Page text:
Couples' Financial Planning: What to Do When There's an Age Gap
Christine Benz details tips on asset allocation, finessing IRAs, and estate planning for couples with broadly differing ages.
As nice as it can be to simplify and streamline, financial planning for married couples can get a little hairy. Yes, two people often bring more assets to the table than singles do, which is a plus. But couples' investment portfolios inevitably have more moving parts than is the case for single investors: With multiple IRAs, 401(k)s, and so forth, it can be difficult to skinny down the portfolio to a manageable group of holdings. Other aspects of financial planning, such as developing a Social Security strategy, also get more complicated for couples than for singles. There are personal preferences and attitudes in the mix, too. For example, one partner might have a higher tolerance for risk than the other, or parents might differ on topics such as whether to earmark assets for their kids to inherit.
Yet another wrinkle for married couples? When the two spouses have a big age gap between them--say seven to 10 years or more. Assuming both partners are healthy and in the same age band, they can plan for a similar time horizon, and their anticipated retirement dates are also more likely to be in the same ballpark. But when one partner is substantially older than the other, that brings in a new set of considerations relating not just to the investment portfolio but to other aspects of the couple's financial life, including estate planning and health care.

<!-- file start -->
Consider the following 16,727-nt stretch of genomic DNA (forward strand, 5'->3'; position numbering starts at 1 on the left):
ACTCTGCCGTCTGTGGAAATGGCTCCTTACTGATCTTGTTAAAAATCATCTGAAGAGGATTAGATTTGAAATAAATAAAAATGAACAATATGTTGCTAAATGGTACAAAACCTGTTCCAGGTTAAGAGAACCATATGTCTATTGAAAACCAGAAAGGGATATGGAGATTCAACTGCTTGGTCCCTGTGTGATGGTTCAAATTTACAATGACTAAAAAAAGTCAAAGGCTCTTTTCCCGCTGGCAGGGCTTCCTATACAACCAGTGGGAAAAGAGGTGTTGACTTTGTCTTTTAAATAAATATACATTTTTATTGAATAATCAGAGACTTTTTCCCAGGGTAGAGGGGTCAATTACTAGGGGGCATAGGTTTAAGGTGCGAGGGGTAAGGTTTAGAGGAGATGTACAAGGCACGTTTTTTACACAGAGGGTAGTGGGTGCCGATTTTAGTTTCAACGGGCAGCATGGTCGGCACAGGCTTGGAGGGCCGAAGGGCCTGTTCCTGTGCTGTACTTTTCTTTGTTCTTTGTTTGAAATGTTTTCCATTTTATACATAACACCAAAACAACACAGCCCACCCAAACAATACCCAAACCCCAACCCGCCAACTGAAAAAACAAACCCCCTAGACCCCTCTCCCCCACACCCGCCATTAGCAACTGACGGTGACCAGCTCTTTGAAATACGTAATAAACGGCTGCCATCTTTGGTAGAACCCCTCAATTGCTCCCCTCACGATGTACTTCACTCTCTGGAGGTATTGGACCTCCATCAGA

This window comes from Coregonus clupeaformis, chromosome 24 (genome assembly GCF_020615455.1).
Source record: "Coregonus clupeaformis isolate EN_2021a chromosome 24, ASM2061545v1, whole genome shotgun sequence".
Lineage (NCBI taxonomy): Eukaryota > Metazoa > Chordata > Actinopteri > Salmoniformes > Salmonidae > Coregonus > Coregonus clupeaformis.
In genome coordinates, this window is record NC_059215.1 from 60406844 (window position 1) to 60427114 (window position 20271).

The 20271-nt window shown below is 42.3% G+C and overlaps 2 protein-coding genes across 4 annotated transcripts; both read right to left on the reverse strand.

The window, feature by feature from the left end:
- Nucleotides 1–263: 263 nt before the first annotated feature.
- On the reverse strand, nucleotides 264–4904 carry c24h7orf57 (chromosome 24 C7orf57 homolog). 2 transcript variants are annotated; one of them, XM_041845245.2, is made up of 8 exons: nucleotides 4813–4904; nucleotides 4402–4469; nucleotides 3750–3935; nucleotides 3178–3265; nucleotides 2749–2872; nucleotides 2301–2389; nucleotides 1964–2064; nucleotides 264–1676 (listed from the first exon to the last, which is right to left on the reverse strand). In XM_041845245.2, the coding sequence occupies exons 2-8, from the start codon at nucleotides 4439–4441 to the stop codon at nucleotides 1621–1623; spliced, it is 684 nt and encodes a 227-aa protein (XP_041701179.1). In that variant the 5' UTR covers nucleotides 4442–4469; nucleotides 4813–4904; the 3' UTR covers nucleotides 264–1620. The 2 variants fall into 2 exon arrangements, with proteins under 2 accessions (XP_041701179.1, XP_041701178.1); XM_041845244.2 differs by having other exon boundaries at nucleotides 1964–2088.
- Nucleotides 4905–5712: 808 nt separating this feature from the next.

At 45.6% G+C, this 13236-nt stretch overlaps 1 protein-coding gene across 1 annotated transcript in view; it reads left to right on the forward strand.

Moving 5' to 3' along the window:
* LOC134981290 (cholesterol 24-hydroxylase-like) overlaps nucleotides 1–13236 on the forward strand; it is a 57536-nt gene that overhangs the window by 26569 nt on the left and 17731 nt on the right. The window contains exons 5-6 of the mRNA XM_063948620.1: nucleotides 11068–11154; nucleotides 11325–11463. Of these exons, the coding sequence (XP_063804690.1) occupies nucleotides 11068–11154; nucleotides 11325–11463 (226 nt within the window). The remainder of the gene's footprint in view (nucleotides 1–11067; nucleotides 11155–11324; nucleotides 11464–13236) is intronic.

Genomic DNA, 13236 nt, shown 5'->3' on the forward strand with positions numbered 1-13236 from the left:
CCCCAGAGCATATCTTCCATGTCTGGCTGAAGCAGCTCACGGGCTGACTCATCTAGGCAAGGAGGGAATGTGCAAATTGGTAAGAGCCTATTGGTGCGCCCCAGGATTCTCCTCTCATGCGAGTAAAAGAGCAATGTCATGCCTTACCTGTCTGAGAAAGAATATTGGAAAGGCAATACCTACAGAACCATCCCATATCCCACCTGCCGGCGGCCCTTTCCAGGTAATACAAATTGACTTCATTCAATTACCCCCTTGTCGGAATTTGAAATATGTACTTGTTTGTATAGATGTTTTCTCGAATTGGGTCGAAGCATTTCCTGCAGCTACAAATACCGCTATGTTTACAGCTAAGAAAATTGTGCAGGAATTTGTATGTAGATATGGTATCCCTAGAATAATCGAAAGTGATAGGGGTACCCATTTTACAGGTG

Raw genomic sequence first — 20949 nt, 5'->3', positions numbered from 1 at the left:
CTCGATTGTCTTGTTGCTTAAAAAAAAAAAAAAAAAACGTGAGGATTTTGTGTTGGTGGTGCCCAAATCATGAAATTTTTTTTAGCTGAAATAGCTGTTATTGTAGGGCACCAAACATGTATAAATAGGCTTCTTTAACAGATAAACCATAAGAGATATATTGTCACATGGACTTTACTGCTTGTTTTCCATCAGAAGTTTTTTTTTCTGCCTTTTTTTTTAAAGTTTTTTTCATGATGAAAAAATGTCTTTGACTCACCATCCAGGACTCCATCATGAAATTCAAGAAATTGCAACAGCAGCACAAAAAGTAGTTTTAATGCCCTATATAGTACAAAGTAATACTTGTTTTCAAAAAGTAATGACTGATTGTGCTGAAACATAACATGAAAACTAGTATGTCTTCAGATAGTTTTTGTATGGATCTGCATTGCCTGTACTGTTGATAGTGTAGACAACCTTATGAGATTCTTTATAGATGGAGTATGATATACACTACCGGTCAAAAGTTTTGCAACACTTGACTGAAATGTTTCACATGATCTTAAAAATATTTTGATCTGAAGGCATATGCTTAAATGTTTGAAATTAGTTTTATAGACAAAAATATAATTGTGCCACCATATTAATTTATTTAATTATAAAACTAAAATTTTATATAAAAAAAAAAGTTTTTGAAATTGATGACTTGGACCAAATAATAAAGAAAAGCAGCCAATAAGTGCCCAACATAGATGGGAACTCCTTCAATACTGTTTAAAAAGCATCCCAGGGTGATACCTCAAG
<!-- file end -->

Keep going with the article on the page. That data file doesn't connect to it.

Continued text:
If you and your spouse have a big age gap, here are some tips to keep on your radar. Also, please feel free to share your own planning tips in the comments field at the bottom of the article.
Allocate Assets for Both Time Horizons
At first blush, the investment prescription for two partners of varying ages might seem simple: Because the younger partner has a longer time horizon, the couple needs more in stocks than they would if they were both the age of the older spouse. Assuming he or she has a longer life expectancy, the younger partner needs more growth potential than the older spouse, and he or she also has time to ride out periodic market downturns. If the two partners have combined assets, that portfolio should be calibrated to last throughout the younger spouse's life expectancy.
Yet that doesn't mean the couple can run with an equity-heavy portfolio and ignore the needs of the older spouse. The older spouse might have an earlier retirement date than the younger one, for example, and he or she will also have an earlier deadline to begin taking required minimum distributions from traditional IRAs and 401(k)s. To facilitate those distributions, the portfolio will also need to include a healthy balance of short-term assets such as cash and bonds.
In such situations, projecting cash flows in retirement on a year-by-year basis is a useful exercise. That way, the planning process can incorporate separate retirement dates, RMDs, and life expectancies; the couple can see how much and where they're drawing assets for living expenses from at each life stage. Armed with that information, they can then allocate the various asset components of the portfolio in a way that incorporates each partner's time horizon. This article discusses sequencing withdrawals from in-retirement portfolios in order to reduce the long-term drag of tax costs.
Mind Those IRAs
Seniors are required to begin taking distributions from traditional IRAs (as well as traditional 401(k)s, 403(b)s, and 457 plans) once they reach age 70 1/2. But don't just reach for a one-size-fits-all calculator to determine how much you need to take out. If your spouse is your beneficiary on one of these types of accounts and is also 10 or more years younger than you, you'll need to follow a separate (and more generous) RMD schedule than is the case for those with beneficiaries of a similar age. The goal of the separate calculation schedule is to ensure that the IRA owner doesn't deplete the account prematurely because the younger spouse/beneficiary could be around many years later.